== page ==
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Skanda Purana

Skanda Purana

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The Skanda Purana is the largest Mahapurana, a genre of eighteen Hindu religious texts. The text is devoted mainly to the lilas of Kartikeya, a son of Shiva and Parvati. It also contains a number of legends about Shiva, and the holy places associated with him. This Mahapurana was recited by the sage Vyasa, and is available in distinct parts, sometimes fragmented too. It also describes the Shaiva tradition in Hemakuta region (near Vijayanagar) of Karnataka, Kashi Khanda describes the Shaiva tradition of Varanasi, and the Utkala Khanda part tells of Orissa's Purusottamaksetramahatmya.

 

 

Traditionally, the whole corpus of texts, which are considered as part of the Skanda Purana is grouped in two ways. According to a tradition, these are grouped in six samhita s, each of which consists of several khanda s. According to another tradition, these are grouped in seven khanda s. The currently available printed editions of this text are published by the Bangabasi Press, Calcutta, the Shri Venkateshvara Press, Bombay (1910) and the N.K. Press, Lucknow and all these editions include seven khanda s (parts): Mahesvara , Visnu or Vaisnava , Brahma, Kasi , Avantya , Nagara and Prabhasa . In 1999-2003, an English translation of this text was published by the Motilal Banarsidass, New Delhi in 20 volumes. This translation is also based on a text divided into seven khanda s.

The seven khandas

The Mahesvara Khanda consists of three sections:

  • the Kedara Khanda (35 chapters)
  • the Kaumarika Khanda or Kumarika Khanda (66 chapters) and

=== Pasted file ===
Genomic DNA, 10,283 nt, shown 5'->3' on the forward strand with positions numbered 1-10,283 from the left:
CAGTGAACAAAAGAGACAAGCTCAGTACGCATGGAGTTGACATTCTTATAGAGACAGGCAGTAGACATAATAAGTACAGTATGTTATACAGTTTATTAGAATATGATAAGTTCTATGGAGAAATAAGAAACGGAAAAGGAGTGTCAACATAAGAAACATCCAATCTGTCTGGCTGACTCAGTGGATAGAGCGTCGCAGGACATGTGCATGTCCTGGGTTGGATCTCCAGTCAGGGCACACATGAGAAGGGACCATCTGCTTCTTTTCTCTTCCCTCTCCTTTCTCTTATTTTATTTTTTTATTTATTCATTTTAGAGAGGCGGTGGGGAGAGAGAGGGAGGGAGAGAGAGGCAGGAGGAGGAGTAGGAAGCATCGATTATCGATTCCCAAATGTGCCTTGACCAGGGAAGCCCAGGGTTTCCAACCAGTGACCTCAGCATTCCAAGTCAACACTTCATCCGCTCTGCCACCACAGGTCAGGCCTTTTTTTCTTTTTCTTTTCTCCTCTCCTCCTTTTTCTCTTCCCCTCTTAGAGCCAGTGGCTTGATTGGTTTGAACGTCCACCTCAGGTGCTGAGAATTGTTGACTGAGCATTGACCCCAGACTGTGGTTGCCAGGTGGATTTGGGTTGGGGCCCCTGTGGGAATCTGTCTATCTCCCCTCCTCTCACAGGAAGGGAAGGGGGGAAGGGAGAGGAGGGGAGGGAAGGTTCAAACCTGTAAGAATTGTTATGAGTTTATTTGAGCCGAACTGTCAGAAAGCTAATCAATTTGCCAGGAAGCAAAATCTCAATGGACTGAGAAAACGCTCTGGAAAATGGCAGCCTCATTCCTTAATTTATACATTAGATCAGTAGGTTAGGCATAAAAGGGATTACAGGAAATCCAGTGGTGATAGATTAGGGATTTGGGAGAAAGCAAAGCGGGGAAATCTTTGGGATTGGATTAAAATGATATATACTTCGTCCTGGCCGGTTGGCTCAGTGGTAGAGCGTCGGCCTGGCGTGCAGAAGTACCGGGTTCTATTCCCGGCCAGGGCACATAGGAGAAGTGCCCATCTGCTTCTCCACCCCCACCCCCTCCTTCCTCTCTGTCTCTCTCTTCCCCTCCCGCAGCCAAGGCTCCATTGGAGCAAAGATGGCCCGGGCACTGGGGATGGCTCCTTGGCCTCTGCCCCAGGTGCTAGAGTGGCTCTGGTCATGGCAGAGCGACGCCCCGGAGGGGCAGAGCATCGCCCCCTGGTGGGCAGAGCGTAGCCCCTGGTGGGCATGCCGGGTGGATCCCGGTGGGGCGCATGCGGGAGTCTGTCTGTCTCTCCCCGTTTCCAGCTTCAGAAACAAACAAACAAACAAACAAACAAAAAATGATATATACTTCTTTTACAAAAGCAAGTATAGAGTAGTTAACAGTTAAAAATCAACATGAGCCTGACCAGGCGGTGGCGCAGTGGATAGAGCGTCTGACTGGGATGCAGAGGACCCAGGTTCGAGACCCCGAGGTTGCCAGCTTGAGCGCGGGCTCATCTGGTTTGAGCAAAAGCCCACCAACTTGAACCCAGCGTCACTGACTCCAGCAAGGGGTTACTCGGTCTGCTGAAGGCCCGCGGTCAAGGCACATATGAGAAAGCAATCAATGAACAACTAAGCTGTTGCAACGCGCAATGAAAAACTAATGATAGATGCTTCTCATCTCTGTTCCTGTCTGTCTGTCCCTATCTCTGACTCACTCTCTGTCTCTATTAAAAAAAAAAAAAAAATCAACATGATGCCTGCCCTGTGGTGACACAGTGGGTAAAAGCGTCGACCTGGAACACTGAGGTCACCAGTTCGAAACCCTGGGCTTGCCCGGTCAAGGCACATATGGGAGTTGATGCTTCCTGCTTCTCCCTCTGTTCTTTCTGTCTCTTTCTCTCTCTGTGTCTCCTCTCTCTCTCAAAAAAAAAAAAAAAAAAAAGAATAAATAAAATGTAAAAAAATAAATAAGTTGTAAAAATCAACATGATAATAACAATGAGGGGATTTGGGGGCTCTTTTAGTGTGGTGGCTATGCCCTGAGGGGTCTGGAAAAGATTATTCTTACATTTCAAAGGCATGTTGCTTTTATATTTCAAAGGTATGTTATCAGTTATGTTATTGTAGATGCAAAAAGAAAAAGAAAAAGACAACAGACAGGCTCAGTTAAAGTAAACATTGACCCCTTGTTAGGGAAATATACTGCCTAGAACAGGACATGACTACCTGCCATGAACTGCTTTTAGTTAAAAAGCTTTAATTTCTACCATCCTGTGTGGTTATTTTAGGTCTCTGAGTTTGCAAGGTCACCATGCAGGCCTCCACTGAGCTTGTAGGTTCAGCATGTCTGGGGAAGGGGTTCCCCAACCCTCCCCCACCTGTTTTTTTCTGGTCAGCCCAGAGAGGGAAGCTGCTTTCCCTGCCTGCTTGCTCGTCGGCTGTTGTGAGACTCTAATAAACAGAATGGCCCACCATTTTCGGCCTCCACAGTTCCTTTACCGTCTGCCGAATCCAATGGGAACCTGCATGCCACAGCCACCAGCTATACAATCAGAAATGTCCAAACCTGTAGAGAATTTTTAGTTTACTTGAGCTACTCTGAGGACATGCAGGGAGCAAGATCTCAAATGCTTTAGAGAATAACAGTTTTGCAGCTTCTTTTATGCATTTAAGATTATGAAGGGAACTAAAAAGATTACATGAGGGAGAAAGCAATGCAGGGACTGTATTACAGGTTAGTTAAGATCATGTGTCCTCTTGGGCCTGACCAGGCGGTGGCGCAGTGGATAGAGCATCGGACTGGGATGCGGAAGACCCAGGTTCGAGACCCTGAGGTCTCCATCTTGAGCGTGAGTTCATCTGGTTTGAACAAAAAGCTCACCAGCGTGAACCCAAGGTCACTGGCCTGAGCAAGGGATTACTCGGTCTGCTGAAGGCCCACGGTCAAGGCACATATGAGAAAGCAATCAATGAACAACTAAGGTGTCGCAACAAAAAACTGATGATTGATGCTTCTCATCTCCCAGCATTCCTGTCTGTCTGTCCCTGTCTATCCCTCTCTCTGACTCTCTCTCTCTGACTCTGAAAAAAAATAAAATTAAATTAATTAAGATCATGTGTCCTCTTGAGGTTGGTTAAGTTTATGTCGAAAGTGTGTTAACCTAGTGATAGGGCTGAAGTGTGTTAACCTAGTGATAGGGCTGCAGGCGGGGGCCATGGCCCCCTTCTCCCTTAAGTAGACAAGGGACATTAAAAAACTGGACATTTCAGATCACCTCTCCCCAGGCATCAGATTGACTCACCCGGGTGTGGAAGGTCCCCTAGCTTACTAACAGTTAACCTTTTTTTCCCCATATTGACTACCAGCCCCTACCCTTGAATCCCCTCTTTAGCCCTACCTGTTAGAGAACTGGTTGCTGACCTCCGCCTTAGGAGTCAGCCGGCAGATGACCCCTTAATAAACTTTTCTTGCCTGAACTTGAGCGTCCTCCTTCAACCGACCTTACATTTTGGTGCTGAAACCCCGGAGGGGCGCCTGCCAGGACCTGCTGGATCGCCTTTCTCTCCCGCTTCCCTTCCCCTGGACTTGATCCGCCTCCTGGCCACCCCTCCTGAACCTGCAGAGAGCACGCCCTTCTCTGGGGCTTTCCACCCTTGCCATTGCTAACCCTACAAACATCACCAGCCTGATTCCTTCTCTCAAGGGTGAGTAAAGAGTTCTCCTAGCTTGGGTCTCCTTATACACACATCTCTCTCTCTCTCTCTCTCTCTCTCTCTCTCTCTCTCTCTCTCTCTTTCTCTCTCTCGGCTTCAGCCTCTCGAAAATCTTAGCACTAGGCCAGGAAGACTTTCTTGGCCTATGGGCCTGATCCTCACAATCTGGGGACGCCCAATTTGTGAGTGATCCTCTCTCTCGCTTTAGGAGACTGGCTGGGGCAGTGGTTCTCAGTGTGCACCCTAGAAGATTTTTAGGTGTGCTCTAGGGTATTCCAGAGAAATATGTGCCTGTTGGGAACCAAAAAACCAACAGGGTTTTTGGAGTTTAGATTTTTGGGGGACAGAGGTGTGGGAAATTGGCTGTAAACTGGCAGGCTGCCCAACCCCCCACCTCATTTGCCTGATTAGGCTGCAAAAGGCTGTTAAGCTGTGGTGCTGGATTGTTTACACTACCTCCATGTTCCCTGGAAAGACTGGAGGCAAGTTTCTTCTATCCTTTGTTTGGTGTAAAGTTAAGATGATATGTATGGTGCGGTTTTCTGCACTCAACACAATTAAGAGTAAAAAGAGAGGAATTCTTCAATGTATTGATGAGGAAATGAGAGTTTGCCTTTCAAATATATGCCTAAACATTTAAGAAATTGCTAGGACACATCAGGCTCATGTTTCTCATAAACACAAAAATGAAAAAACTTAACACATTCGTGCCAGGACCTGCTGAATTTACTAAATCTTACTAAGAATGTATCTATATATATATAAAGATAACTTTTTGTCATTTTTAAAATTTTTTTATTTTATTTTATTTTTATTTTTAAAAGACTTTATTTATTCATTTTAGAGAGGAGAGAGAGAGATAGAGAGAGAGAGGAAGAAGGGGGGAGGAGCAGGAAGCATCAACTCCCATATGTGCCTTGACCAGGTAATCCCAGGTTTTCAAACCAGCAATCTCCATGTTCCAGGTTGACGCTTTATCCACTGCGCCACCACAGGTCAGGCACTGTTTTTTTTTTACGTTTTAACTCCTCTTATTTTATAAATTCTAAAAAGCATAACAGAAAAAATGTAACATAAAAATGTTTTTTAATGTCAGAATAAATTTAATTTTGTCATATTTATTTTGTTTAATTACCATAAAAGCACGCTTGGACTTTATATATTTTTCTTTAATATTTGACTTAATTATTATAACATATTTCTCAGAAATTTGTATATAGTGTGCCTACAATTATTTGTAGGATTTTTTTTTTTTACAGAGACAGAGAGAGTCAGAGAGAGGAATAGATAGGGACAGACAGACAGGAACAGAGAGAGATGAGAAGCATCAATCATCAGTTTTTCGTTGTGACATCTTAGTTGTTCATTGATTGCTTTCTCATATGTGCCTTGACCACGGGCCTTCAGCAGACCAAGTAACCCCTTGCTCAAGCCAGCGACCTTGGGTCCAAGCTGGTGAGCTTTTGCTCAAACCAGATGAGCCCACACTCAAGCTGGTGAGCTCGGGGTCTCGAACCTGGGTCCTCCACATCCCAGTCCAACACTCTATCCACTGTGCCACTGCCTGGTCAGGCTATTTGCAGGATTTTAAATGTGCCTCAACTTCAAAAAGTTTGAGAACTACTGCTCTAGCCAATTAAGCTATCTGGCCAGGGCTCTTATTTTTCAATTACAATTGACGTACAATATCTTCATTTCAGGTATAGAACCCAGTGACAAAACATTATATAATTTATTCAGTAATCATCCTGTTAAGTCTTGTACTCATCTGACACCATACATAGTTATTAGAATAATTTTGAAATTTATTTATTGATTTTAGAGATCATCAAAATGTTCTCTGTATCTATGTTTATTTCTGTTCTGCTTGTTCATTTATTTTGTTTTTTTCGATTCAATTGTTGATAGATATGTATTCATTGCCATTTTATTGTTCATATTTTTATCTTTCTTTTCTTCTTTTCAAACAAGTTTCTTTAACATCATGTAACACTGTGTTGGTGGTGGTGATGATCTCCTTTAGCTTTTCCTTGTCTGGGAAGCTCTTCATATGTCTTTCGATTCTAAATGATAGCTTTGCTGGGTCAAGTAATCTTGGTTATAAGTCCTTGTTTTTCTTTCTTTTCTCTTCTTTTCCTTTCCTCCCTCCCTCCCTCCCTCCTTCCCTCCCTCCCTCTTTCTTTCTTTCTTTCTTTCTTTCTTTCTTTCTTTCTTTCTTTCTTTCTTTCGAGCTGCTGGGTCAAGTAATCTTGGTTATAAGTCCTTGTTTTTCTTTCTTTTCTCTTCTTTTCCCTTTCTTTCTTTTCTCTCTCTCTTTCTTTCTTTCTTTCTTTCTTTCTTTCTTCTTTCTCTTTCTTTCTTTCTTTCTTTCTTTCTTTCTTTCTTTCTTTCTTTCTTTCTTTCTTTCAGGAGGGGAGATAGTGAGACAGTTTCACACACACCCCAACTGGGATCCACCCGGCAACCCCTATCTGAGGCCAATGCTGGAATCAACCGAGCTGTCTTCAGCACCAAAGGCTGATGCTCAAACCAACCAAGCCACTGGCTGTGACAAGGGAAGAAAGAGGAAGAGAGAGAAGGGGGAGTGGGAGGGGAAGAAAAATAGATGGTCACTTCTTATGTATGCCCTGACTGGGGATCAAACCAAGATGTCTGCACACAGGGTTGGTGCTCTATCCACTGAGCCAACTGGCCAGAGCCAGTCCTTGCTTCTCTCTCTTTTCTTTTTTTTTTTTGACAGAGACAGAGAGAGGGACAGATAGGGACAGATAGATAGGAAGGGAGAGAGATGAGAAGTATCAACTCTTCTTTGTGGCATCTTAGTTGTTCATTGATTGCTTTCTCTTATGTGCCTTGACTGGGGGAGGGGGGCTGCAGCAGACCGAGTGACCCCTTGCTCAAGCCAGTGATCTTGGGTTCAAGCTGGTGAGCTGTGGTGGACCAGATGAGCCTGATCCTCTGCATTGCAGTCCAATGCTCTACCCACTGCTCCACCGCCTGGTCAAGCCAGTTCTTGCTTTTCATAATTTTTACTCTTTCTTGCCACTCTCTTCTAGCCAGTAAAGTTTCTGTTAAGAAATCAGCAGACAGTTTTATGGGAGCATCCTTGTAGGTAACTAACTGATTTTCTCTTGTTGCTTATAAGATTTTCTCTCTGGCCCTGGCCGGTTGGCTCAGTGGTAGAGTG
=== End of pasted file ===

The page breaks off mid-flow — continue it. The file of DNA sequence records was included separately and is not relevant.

• the Arunacala Khanda or Arunacala Mahatmya , further divided into two parts:
    • Purvardha (13 chapters) and
    • Uttarardha (24 chapters)

The Visnu Khanda or Vaisnava Khanda consists of nine sections

  • Ve?ka?acalamahatmya (40 chapters)
  • Purusottamaksetramahatmya (49 chapters)
  • Badarikasramamahatmya (8 chapters)
  • Karttikamasamahatmya (36 chapters)
  • Margasirsamasamahatmya 17 chapters)
  • Bhagavatamahatmya (4 chapters)
  • Vaisakhamasamahatmya (25 chapters)
  • Ayodhyamahatmya (10 chapters) and
  • Vasudevamahatmya (32 chapters)

The Brahma Khanda has three sections:

  • Setumahatmya (52 chapters)
  • Dharmaranya Khanda (40 chapters) and
  • Uttara Khanda or Brahmottara Khanda (22 chapters)

The Kasi Khanda is divided into two parts:

  • Purvardha (50 chapters) and
  • Uttarardha (50 chapters)

The Avantya Khanda consists of:

  • Avantiksetramahatmya (71 chapters)
  • Caturasitili?gamahatmya (84 chapters) and
  • Reva Khanda (232 chapters)

The Nagara Khanda (279 chapters) consists of Tirthamahatmya .

The Prabhasa Khanda (491 chapters) consists of:

  • Prabhasaksetramahatmya (365 chapters)
  • Vastrapathaksetramahatmya (19 chapters)
  • Arvuda Khanda (63 chapters) and
  • Dvarakamahatmya (44 chapters)

The six samhitas

The second type of division of the Skanda Purana is found in some texts like Halasyamahatmya of the Agastya Samhita or the Samkari Samhita , Sambhava Kanda of the Samkari Samhita , Sivamahatmya Khanda of the Suta Samhita and Kalika Khanda of the Sanatkumara Samhita . According to these texts, the Skanda Purana consists of six samhita s (sections):

  • the Sanatkumara Samhita
  • the Suta Samhita
  • the Samkari Samhita
  • the Vaisnavi Samhita
  • the Brahmi Samhita and
  • the Saura Samhita

The manuscripts of the Sanatkumara Samhita , the Samkari Samhita , the Suta Samhita and the Saura Samhita are extant. A manuscript of a commentary on the Suta Samhita by Madhavacarya is also available.



 
 


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